Proposed Education Policy Seeks to Enhance Snoqualmie Valley Schools

If you picked up last week’s Valley Record, you probably saw the front page article on a newly proposed, school district policy that would establish 6th-12th grade education benchmarks and pathways for Snoqualmie Valley students planning on pursuing college at top 4-year universities.  The article’s headline referred to the policy drafted by Carolyn Simpson and Geoff Doy (while working on a strategic plan as instructed by the whole board) as a “school fix.”

The proposed policy engaged a three-hour discussion at the September 13th school board meeting.  Some parents were in support of such a policy, saying these pathways would gain more students admittance to top universities.  Some said the policy isn’t needed as these pathways and classes are currently available at Mount Si.  Others didn’t like that the policy was developed without the input of the administration and teachers.

Well, two weeks later, that proposed policy is ready for a second reading at tomorrow night’s school board meeting. Board member Carolyn Simpson says, “I see this proposed policy and the related benchmarks as an important enhancement to the great work we are already doing in our schools.  To call it a fix seems to indicate that something is broken, and I don’t believe that.”

Simpson adds, “Implementing and widely communicating curriculum pathways will help our community of students, parents, and teachers to work together to ensure students have access to the coursework necessary for options after high school, including pursuing enrollment at top four-year universities if that is their choice.”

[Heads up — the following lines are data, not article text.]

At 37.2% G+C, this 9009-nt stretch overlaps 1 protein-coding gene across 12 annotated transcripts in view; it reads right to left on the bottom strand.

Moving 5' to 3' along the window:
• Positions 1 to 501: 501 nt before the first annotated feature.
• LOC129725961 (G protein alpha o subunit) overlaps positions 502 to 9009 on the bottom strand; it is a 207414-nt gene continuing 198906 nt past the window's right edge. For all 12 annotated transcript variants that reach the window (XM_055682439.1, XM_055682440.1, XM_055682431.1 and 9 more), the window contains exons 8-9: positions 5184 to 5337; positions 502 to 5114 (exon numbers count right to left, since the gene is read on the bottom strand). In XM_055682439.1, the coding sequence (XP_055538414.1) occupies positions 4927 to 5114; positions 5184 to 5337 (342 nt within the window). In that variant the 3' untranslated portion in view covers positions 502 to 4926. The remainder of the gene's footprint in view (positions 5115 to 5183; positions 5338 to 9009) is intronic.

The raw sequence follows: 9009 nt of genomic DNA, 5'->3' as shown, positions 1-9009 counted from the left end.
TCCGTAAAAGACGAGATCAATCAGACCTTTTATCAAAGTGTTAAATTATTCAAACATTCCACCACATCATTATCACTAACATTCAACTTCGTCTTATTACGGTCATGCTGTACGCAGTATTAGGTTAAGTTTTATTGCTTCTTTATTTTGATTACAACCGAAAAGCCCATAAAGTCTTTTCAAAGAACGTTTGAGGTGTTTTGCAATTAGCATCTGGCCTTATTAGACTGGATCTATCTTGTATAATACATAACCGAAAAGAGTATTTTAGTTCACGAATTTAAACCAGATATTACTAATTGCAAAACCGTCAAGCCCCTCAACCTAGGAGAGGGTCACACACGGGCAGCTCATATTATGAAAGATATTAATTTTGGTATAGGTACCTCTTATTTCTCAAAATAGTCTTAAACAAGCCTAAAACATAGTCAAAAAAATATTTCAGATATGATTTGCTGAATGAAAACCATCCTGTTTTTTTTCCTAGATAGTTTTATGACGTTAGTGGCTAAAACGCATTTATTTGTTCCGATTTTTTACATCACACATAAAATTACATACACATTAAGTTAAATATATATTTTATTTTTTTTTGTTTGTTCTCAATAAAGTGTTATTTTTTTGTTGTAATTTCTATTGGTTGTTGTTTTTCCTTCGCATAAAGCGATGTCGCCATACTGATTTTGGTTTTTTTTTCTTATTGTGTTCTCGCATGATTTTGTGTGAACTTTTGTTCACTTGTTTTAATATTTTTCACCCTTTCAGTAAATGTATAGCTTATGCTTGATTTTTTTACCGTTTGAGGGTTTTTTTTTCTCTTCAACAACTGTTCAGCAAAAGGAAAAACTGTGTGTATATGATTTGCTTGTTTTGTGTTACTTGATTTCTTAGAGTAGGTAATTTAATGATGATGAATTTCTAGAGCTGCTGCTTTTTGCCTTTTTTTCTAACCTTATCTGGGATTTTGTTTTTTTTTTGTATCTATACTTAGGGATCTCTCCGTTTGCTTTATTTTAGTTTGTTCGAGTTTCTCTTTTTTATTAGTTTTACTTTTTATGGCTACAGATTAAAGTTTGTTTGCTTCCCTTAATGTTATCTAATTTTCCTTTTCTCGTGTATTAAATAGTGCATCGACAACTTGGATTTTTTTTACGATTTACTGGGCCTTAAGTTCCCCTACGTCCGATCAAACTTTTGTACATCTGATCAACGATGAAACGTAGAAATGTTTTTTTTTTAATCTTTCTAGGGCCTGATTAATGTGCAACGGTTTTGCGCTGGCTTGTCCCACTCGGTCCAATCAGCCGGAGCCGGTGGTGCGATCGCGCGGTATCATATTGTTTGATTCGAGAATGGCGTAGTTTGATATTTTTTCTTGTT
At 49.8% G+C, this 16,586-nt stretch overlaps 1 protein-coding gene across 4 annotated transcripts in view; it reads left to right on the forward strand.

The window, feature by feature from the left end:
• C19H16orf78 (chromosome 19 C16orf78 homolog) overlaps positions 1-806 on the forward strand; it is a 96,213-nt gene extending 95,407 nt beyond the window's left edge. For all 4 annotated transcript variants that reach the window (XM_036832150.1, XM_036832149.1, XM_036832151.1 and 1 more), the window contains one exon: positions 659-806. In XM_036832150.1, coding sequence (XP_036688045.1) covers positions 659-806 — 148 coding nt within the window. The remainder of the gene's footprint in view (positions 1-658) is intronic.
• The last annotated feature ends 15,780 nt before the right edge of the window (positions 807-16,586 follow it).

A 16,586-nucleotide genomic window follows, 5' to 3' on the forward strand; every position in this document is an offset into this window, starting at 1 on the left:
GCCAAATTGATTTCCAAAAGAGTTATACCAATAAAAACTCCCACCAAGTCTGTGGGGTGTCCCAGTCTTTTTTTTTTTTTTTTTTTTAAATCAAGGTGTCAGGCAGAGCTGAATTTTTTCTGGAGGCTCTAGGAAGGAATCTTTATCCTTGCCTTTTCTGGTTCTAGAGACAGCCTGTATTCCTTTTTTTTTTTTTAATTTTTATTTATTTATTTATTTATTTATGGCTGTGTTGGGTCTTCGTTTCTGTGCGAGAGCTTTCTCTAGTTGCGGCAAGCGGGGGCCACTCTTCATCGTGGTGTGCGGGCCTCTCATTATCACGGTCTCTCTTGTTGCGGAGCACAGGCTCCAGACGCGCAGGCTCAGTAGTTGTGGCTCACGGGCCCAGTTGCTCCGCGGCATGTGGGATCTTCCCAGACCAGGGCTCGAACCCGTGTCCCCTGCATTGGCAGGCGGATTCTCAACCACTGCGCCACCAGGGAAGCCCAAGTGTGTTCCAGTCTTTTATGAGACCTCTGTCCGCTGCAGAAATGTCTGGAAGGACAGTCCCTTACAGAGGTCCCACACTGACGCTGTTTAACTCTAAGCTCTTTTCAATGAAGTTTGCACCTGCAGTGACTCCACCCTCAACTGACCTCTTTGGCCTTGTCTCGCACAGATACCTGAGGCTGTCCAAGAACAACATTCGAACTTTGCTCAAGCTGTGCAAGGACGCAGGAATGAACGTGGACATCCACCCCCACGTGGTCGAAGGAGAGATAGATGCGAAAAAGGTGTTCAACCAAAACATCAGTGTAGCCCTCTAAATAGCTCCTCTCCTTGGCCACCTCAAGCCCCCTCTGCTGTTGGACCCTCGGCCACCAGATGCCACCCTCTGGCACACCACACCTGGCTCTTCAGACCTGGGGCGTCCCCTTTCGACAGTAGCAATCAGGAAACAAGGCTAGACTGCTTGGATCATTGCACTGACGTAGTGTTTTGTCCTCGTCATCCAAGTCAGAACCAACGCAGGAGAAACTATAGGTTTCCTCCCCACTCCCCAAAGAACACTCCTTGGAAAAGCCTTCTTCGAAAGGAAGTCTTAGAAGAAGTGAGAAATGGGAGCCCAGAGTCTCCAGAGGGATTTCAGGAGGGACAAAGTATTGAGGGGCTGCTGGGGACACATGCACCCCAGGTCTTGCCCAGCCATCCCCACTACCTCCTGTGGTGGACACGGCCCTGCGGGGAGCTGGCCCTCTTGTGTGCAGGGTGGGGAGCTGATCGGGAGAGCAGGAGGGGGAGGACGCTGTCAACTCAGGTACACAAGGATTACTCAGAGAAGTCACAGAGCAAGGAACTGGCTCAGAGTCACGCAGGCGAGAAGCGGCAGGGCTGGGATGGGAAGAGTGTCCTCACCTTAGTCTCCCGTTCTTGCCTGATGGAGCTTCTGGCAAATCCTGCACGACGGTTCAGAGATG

According to proposed SVSD policy 2423,”The District shall implement curriculum pathways for 6th through 12th grade in, but not limited to, Mathematics, Science, Social Studies, English, and World Languages to allow all students access to the courses necessary to build the transcripts recommended for competitive application to post-high school education options, including top four-year universities.  These curriculum pathways shall be widely communicated by the District to staff, parents, and students.”

The policy also states “The District shall also implement a monitoring and data system (a scorecard), that includes a set of benchmarks developed by the District and approved by the Board, to report progress in the implementation of this policy.” To read the full policy click HERE.

Mount Si junior and honor student, Kevin McLaughlin, thinks the proposed policy could enhance Mount Si science offerings for students desiring more high-level science courses earlier in their high school careers.  He says the new pathways could “allow students to pursue more specialized science classes that are only available after classes like chemistry and biology.”

Currently most Mount Si students complete biology and chemistry by their junior year.   Kevin hopes the proposed policy would help students (who are ready) take biology in 9th grade and chemistry in 10th grade, leaving more time in 11th and 12th grade for those specialized and AP science courses.

Seth Truscott, Valley Record Editor, weighed in on the proposed policy in today’s edition by saying “…Why shouldn’t lofty goals be, if not green-lighted, at least explored?  Local students have the same potential as all Eastside pupils.”

This policy’s second reading is listed as an action item on tomorrow’s school board meeting agenda.  This means the board could vote to adopt the policy tomorrow.  The meeting starts at 6:30PM, Thursday, September 27th, in the District Office located at 8001 Silva Ave SE in Snoqualmie.

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  • The kids in our district should be given every opportunity to achieve excellence! Yes the administration has their hands full, but this is too important to say no to. I hope the district finds a way to make this work!!

  • Living Snoqualmie